Slacker Player Gets Glowing Review

Illustration for article titled Slacker Player Gets Glowing Review

Ever since we heard about the Slacker Portable we were a little excited, but the object of our portable streaming radio affection has just come up for its first review seating. According to the fine fellows at Wired, it is slacking its way into their hearts as we write this very article.


Among the things they liked about the player included the supported artworks, band biographies, ability to store Wi-Fi keys and the option to have access to a free, or paid, enhanced music services. The Slacker Portable also auto refreshed channels when it detected a trusted network, as well as automatically refreshing whilst recharging.

What didn't go down so well was the buggy touch sensitive strip; the jog dial was far better, and was used instead. The free mode meant only 6 songs could be skipped per hour. as well as the terrible obligation to listen to adverts during your music time. As the stations are cached for the times you are out of range of a wireless network, there is little room left on the player for your own tunes. (Either 500MB, 1.5GB or 4GB, depending on the capacity of the player chosen.) Content cannot be downloaded from a Mac, and the 10-hour battery life was not great.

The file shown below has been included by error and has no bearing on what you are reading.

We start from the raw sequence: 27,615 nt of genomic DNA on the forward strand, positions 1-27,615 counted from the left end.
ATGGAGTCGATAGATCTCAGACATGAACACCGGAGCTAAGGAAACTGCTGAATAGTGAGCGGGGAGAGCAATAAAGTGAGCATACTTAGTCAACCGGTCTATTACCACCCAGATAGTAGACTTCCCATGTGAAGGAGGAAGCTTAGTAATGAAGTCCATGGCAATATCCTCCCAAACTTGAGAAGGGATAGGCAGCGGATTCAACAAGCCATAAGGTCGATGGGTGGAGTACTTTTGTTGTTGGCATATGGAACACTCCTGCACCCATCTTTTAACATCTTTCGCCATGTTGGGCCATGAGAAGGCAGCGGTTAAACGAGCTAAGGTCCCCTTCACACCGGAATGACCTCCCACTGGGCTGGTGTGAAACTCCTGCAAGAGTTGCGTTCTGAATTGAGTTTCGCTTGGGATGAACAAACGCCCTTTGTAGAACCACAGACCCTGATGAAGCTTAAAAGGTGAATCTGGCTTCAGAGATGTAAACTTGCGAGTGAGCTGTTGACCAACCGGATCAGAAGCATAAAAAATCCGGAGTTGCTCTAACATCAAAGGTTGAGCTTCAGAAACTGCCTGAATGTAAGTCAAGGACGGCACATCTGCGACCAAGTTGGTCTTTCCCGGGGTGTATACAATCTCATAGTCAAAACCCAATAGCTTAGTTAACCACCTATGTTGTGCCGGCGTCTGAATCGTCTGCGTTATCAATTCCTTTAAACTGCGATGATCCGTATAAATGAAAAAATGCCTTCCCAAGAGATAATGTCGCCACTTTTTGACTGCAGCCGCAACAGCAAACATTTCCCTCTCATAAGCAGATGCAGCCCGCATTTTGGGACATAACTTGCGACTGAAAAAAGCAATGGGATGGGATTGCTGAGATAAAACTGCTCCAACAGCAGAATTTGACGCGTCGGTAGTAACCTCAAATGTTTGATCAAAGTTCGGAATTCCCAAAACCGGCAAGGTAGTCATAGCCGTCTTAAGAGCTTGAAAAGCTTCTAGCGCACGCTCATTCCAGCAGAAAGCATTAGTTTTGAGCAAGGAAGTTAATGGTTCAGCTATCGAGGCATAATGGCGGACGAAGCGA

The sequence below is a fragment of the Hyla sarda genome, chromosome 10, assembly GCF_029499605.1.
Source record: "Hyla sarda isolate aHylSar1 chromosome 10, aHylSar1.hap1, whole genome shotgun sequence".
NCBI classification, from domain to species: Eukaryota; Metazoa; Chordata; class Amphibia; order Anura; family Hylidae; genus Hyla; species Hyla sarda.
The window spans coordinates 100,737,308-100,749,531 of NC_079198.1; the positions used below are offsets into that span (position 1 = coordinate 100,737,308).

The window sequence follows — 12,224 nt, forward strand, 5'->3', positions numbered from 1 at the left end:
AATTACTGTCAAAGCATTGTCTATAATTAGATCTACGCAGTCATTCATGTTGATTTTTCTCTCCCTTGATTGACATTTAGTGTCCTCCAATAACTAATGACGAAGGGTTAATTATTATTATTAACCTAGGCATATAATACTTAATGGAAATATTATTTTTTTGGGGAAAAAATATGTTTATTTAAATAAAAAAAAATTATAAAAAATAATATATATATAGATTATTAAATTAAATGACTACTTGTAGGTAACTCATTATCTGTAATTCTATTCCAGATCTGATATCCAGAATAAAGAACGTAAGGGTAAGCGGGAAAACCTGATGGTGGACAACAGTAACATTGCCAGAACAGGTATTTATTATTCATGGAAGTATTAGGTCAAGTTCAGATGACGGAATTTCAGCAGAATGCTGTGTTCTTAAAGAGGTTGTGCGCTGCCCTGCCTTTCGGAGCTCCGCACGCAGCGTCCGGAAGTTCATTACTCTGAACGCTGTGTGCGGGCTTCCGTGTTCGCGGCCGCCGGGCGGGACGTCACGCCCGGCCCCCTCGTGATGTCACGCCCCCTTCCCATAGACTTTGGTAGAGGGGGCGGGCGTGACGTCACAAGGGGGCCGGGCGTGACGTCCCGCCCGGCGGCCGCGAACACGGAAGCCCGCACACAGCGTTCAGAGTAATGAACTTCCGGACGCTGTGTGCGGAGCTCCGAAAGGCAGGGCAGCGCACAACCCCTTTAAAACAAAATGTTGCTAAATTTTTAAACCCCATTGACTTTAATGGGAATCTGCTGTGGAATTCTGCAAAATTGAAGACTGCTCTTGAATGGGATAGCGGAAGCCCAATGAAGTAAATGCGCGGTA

The folks at Wired easily looked past the Slacker Portable's shortcomings, and we think we might follow suit. Now, why is our review unit taking so long to get here? Damn slacking postal service. (Sorry.) Check out the full review, as well as some unboxing pics by hitting the link. [Wired]



I use [] frequently. Has no ads, I can usually get to any song I'm interested in within 1 to 3 songs, often immediately, contains awesome bios on all the bands/people, and claims to 'learn' what type of songs to play for you, although I think they should really work on improving the self learning algorhythm (if you pick 'rap' it'll keep playing within the 'rap' genre, even though there are 'rap' songs, and then there are 'rap' songs, you dig? Would be really spectacular if it would recognize (by background rhythm, pitch range, or tags imbedded within the songs) the difference between 'fun to listen to' hip hop rap, vs 'angry rap' vs 'moronic rap' etc etc.)